How to Become a Physical Therapy

How To Becoming a Physical Therapist
How To Becoming a Physical Therapist

Become a Physical Therapy requires years of education and training in kinesiology, anatomy, biology, and physical fitness. Many physical therapists also receive extensive training in patient psychology to better understand and help clients cope with the emotional challenges associated with a physical ailment. As with most careers, the path to success can take many different forms.

In physical therapy, what courses should an undergraduate take prepare? Do aspiring therapists need to complete a residency? The following guide answers questions like these and offers a detailed insight into the various academic paths one can take to become a physical therapist.


Should I Become a Physical Therapist?

Physical Therapist
Physical Therapist

Physical therapists help people who are living with physical injuries and illnesses by treating their pain and, in some cases, leading them on the road to recovery. Physical therapists might work with patients who have had surgery, been in an accident, or experienced a sports-related injury, such as a strain or sprain.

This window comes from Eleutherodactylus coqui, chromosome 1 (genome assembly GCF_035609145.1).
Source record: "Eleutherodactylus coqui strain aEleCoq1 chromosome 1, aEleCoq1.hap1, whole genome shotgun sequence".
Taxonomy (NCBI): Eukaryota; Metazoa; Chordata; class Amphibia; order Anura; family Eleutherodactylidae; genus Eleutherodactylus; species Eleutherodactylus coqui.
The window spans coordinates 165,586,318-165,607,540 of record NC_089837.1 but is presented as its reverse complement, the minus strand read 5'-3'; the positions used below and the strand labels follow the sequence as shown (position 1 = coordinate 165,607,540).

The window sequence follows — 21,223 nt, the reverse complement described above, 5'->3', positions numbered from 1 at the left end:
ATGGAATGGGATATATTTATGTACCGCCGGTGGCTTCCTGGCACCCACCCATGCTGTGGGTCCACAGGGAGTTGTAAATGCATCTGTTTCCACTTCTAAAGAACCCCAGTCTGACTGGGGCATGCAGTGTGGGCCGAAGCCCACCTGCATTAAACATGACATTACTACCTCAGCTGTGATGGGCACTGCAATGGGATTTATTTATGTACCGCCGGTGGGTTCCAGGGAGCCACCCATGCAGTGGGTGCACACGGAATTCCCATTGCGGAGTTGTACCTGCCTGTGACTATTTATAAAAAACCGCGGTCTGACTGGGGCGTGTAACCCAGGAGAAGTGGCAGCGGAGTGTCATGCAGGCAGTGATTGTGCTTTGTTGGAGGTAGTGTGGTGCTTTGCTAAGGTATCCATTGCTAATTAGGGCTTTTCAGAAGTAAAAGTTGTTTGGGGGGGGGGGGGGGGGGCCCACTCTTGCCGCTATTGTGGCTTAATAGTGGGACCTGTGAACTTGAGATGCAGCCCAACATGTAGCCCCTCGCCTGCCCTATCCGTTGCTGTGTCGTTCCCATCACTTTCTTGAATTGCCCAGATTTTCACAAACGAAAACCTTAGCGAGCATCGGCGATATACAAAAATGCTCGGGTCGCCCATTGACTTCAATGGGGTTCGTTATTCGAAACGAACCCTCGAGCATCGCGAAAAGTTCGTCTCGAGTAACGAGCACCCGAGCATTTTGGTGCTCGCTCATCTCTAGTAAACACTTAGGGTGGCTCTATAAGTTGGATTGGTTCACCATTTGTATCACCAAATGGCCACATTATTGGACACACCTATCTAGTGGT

They might also work with patients with chronic conditions, such as arthritis, fibromyalgia, or after-effects of stroke. A physical therapist’s duties include assessing patient conditions, setting up treatment plans, and evaluating patient progress.

Physical therapists generally work on a full-time basis in nursing homes, hospitals, or private clinics. Some evening or weekend hours might be required. Physical therapists spend most of their working hours on their feet, and physical strength and stamina are needed. There is a risk of injury, such as back pain.


Career Requirements

Degree Level Doctorate
Salary$84,020 (2015 median for physical therapists)
Key Skills Communication, interpersonal, and medical diagnostic skills; attention to detail; compassion; dexterity and physical stamina
Degree Field Physical therapy